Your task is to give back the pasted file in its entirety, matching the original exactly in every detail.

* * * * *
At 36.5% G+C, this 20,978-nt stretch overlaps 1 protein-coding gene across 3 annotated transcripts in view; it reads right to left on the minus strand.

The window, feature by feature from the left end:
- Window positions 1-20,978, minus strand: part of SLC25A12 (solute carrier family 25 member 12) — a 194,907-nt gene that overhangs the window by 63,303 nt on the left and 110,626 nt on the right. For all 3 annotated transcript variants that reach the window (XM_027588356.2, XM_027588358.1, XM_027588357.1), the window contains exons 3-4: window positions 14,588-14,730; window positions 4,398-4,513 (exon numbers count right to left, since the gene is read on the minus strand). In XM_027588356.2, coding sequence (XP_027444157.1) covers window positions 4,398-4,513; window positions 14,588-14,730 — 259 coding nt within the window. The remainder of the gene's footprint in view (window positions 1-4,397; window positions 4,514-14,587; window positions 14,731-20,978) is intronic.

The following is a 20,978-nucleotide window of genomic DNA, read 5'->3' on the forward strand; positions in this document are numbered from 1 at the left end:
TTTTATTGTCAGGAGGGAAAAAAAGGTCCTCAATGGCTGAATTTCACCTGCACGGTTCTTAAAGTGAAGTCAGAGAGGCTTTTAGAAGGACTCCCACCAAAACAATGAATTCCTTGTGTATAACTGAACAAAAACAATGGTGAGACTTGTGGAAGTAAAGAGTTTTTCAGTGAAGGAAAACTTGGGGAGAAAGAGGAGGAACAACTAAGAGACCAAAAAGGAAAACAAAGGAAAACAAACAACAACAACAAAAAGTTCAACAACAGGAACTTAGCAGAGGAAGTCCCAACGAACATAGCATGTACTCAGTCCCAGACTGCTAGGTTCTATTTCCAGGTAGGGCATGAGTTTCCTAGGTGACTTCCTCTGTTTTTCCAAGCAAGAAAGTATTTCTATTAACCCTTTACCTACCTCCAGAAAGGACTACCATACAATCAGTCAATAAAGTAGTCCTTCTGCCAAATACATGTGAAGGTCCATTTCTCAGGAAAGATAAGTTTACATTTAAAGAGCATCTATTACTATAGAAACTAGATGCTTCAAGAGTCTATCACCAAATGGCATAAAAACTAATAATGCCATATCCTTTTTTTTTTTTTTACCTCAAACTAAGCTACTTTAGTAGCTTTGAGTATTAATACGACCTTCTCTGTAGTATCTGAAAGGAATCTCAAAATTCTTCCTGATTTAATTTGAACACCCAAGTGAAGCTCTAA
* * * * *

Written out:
At 36.5% G+C, this 20,978-nt stretch overlaps 1 protein-coding gene across 3 annotated transcripts in view; it reads right to left on the minus strand.

The window, feature by feature from the left end:
- Window positions 1-20,978, minus strand: part of SLC25A12 (solute carrier family 25 member 12) — a 194,907-nt gene that overhangs the window by 63,303 nt on the left and 110,626 nt on the right. For all 3 annotated transcript variants that reach the window (XM_027588356.2, XM_027588358.1, XM_027588357.1), the window contains exons 3-4: window positions 14,588-14,730; window positions 4,398-4,513 (exon numbers count right to left, since the gene is read on the minus strand). In XM_027588356.2, coding sequence (XP_027444157.1) covers window positions 4,398-4,513; window positions 14,588-14,730 — 259 coding nt within the window. The remainder of the gene's footprint in view (window positions 1-4,397; window positions 4,514-14,587; window positions 14,731-20,978) is intronic.

The following is a 20,978-nucleotide window of genomic DNA, read 5'->3' on the forward strand; positions in this document are numbered from 1 at the left end:
TTTTATTGTCAGGAGGGAAAAAAAGGTCCTCAATGGCTGAATTTCACCTGCACGGTTCTTAAAGTGAAGTCAGAGAGGCTTTTAGAAGGACTCCCACCAAAACAATGAATTCCTTGTGTATAACTGAACAAAAACAATGGTGAGACTTGTGGAAGTAAAGAGTTTTTCAGTGAAGGAAAACTTGGGGAGAAAGAGGAGGAACAACTAAGAGACCAAAAAGGAAAACAAAGGAAAACAAACAACAACAACAAAAAGTTCAACAACAGGAACTTAGCAGAGGAAGTCCCAACGAACATAGCATGTACTCAGTCCCAGACTGCTAGGTTCTATTTCCAGGTAGGGCATGAGTTTCCTAGGTGACTTCCTCTGTTTTTCCAAGCAAGAAAGTATTTCTATTAACCCTTTACCTACCTCCAGAAAGGACTACCATACAATCAGTCAATAAAGTAGTCCTTCTGCCAAATACATGTGAAGGTCCATTTCTCAGGAAAGATAAGTTTACATTTAAAGAGCATCTATTACTATAGAAACTAGATGCTTCAAGAGTCTATCACCAAATGGCATAAAAACTAATAATGCCATATCCTTTTTTTTTTTTTTACCTCAAACTAAGCTACTTTAGTAGCTTTGAGTATTAATACGACCTTCTCTGTAGTATCTGAAAGGAATCTCAAAATTCTTCCTGATTTAATTTGAACACCCAAGTGAAGCTCTAA